Brooklyn, NY—New Yorkers pride themselves on their local roots—and plants can too! In 2011, in recognition of the 100th anniversary of its Native Flora Garden, Brooklyn Botanic Garden (BBG) celebrates plants local to the region. The Garden presents its first-ever Homegrown event on June 11, dedicated to locally cultivated talent and featuring Brooklyn bands, cooking demonstrations by Brooklyn chefs, samples by local food purveyors, Garden-inspired workshops, and book signings.
June 11 also marks the opening of Native New Yorkers: Know Your Neighbors in Nature, a garden-wide trail highlighting the Native Flora Garden and indigenous species throughout the Garden, with a special brochure and interpretive signs; and Mapping New York Natives, a gallery exhibit of spectacular native plant images, maps and displays representing BBG's groundbreaking scientific research with the New York Metropolitan Flora Project (NYMF).
More information about each program is available below; all programming is free with Garden admission. For hi-res photos or interviews, contact 718-623-7241 or [email protected] For more information on BBG's celebration of native plants, visit bbg.org/visit/nativeplants.
HOMEGROWN: A JAMBOREE OF LOCAL TALENT
JUNE 11 | NOON–6 P.M.
BBG invites visitors to learn how to preserve seasonal produce, creating tomorrow's treats with today's harvest. The "June in a jar" programming features chefs including Kelly Geary (Sweet Deliverance NYC, author of Tart and Sweet: 101 Canning and Picking Recipes for the Modern Kitchen) and Shamus Jones (Brooklyn Brine Co.), demonstrating how to make delectable preserved items like strawberry–bay leaf jam, rhubarb-lavender syrup, preserved garlic scapes with kaffir lime and Thai chiles, French lavender cucumber pickles, and strawberry jam with pink peppercorns and mint (Laena McCarthy, Anarchy in a Jar).Elsewhere in the Garden, visitors can participate in hands-on workshops on herb butters and vinegars, handmade paper, natural dyeing and weaving, and an herbal bath potion activity designed especially for kids. Strolling among these activities, visitors will catch the urban honky-tonk of the Defibulators, the high-octane chamber music of Project Trio, and the retro jazz of the Matt Munisteri Band. The authors of The New Brooklyn Cookbook, Tart and Sweet, and It's a Long Road to a Tomato will be signing copies of their books, and a dozen local food purveyors, including Mama O's Premium Kimchee, Anarchy in a Jar, People's Pops, and the Brooklyn Salsa Company, will be offering tastings of their products. Plus, Native Flora Garden curator Uli Lorimer will lead a special walk-through of the garden, highlighting warm-season wildflowers and touching on relationships between native plants, insects, and wildlife.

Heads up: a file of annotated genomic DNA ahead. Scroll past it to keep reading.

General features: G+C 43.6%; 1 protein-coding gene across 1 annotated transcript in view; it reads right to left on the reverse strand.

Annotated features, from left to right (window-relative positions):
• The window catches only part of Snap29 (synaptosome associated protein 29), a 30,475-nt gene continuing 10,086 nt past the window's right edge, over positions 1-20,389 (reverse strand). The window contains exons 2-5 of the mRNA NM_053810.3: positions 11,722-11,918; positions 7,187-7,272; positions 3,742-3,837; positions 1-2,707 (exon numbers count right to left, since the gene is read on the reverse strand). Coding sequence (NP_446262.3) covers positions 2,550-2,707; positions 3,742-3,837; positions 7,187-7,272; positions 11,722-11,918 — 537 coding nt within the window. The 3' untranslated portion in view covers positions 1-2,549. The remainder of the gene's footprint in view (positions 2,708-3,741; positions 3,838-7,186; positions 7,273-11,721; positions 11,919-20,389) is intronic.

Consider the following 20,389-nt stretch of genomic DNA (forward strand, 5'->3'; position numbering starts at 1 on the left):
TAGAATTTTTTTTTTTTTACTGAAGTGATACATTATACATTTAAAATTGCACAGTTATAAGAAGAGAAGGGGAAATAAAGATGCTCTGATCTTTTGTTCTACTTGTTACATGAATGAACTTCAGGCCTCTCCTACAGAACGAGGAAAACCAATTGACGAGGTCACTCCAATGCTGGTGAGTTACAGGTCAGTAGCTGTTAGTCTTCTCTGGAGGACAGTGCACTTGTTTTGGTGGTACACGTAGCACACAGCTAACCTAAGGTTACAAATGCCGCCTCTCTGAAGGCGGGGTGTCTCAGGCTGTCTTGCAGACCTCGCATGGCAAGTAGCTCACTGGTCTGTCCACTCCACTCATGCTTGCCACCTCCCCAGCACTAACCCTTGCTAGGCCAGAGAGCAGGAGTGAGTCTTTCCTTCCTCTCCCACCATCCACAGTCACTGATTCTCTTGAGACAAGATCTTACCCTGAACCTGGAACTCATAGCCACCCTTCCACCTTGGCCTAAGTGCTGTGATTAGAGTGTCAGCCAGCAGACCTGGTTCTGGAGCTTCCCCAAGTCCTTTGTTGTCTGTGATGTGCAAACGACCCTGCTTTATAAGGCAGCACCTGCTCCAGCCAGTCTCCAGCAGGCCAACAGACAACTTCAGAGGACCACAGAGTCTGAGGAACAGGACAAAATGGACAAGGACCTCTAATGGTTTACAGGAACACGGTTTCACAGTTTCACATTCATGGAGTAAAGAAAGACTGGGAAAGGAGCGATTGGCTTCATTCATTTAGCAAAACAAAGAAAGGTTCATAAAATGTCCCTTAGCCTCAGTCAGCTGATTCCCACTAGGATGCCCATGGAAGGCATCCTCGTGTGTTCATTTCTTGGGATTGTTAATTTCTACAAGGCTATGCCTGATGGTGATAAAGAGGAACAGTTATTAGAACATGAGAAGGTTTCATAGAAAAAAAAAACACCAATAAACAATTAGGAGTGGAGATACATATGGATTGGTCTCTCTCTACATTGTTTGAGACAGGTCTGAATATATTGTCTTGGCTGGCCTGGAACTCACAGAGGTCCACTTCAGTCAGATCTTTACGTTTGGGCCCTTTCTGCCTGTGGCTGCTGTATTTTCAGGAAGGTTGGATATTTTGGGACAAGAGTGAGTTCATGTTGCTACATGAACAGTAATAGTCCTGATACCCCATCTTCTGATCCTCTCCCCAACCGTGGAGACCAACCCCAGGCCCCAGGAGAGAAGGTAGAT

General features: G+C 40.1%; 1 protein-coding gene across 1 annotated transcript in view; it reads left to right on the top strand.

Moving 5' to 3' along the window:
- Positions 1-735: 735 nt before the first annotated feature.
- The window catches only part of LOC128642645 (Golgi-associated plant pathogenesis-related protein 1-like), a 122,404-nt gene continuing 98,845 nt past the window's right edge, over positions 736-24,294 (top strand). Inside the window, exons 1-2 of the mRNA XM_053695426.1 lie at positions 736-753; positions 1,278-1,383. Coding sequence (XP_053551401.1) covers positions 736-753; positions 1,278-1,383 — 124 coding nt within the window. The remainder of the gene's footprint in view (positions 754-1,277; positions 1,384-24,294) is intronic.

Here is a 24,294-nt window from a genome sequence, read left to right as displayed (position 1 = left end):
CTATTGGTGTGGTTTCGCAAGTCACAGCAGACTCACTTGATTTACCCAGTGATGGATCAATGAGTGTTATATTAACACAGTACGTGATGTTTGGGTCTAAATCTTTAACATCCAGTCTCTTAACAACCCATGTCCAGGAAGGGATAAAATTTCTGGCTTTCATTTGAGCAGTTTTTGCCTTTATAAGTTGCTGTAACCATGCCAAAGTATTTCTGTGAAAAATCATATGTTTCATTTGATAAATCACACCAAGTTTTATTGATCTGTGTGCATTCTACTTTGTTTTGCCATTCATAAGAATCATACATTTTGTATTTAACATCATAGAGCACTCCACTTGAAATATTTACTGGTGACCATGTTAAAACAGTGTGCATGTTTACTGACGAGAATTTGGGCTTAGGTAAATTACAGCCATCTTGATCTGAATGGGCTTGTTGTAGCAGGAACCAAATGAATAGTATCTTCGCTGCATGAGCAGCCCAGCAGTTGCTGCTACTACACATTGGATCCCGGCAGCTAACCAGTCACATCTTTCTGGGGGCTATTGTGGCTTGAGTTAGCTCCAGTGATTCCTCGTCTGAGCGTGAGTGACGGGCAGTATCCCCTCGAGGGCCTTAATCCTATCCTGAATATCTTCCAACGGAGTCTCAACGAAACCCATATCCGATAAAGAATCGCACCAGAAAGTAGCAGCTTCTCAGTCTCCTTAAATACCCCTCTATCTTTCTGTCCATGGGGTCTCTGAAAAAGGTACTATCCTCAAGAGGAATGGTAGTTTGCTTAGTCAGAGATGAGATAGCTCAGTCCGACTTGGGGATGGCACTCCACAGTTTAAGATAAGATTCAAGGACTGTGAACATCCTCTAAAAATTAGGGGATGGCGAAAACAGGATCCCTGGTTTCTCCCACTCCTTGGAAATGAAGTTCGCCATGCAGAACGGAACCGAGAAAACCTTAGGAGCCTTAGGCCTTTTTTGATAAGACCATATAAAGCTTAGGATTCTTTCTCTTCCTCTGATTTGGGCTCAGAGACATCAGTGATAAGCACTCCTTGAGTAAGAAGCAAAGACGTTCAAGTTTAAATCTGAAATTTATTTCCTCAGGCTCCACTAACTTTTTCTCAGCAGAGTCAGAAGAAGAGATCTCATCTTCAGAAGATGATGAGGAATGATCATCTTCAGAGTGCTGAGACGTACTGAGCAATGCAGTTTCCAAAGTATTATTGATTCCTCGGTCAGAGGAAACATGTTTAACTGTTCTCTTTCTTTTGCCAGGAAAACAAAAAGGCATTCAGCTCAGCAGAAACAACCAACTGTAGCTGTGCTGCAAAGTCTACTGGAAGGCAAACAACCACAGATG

NATIVE NEW YORKERS: KNOW YOUR NEIGHBORS IN NATURE
JUNE 11–NOVEMBER 13
This year's summer trail will reveal the delights of native plants for visitors of all ages with border and container displays and specimens of native species and cultivars. Design ideas for landscaping with natives and tips for choosing indigenous plants for containers will inspire home gardeners. Throughout the Garden, identifying signs with insects, birds, and other animals will put focus on the vital link between local flora and wildlife. Kids can enjoy their own special trail guide, complete with activities and collectible cards! And everyone will appreciate the native eats on a new menu at the Garden's Zagat-rated Terrace Cafe, which features seasonal specials showcasing local edibles like ramps, blueberries, Jerusalem artichokes, and maple syrup.
MAPPING NEW YORK NATIVES
JUNE 14–SEPTEMBER 4 | STEINHARDT CONSERVATORY GALLERY
BBG's distinguished history of botanical research has included a strong focus on native plants; for the past 20 years, BBG's Science department has been engaged in the New York Metropolitan Flora Project (NYMF), an inventory and description of plants found in counties within a 50-mile radius of New York City. Mapping New York Natives explores BBG's NYMF work and how this research is being used to help understand native species conservation, global climate change, and the long-term health of ecosystems.